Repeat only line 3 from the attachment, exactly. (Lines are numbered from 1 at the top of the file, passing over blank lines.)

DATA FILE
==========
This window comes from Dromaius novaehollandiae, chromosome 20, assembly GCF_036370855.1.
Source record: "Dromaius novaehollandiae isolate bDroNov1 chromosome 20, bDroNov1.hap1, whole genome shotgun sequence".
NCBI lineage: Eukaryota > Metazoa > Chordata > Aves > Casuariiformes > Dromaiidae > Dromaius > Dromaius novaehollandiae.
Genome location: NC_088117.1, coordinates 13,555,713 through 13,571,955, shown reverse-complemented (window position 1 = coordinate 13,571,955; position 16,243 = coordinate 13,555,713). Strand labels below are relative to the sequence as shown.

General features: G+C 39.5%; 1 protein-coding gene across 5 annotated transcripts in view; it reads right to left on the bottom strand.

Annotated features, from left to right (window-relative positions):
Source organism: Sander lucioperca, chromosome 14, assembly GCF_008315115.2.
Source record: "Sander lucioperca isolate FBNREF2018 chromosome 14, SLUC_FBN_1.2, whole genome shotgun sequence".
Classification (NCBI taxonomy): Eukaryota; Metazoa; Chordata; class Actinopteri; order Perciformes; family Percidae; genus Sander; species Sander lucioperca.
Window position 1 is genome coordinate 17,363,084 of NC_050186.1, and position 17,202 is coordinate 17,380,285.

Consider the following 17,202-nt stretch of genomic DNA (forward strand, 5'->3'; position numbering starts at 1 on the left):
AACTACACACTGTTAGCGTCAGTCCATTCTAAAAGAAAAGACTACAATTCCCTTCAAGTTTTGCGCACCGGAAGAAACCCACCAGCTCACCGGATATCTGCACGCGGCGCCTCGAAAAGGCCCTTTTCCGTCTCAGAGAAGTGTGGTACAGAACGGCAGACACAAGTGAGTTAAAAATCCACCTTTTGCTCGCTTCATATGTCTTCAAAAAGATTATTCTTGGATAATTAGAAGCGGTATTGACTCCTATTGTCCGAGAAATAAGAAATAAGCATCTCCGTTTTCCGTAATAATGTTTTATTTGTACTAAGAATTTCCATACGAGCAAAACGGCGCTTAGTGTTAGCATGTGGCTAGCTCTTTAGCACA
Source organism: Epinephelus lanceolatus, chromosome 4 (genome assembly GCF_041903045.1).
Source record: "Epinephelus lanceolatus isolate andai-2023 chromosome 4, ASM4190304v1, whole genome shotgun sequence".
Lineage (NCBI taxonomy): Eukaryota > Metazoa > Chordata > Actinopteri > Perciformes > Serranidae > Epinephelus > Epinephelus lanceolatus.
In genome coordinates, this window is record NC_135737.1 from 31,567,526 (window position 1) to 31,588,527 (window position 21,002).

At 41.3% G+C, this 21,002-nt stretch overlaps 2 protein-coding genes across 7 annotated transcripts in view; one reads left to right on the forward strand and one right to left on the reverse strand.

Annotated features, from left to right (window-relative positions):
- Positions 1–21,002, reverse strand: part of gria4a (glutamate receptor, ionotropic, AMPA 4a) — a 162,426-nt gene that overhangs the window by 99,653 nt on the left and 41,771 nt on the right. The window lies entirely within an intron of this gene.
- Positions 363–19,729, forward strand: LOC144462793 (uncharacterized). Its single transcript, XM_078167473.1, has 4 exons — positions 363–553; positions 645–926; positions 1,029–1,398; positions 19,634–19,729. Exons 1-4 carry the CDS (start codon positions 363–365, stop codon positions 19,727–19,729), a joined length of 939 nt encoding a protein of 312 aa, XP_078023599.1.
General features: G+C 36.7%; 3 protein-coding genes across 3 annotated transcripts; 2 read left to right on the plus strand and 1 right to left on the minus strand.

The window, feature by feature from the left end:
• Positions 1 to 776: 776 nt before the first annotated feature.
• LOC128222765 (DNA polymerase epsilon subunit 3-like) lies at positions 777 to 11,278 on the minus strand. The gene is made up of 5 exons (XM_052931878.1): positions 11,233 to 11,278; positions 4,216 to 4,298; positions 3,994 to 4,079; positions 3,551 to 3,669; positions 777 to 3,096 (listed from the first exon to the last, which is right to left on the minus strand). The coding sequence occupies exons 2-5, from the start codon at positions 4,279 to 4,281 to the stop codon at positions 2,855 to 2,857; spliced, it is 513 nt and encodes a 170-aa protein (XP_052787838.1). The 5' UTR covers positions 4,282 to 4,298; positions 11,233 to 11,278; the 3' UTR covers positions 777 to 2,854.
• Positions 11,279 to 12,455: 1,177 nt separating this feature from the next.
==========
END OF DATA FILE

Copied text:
NCBI lineage: Eukaryota > Metazoa > Chordata > Aves > Casuariiformes > Dromaiidae > Dromaius > Dromaius novaehollandiae.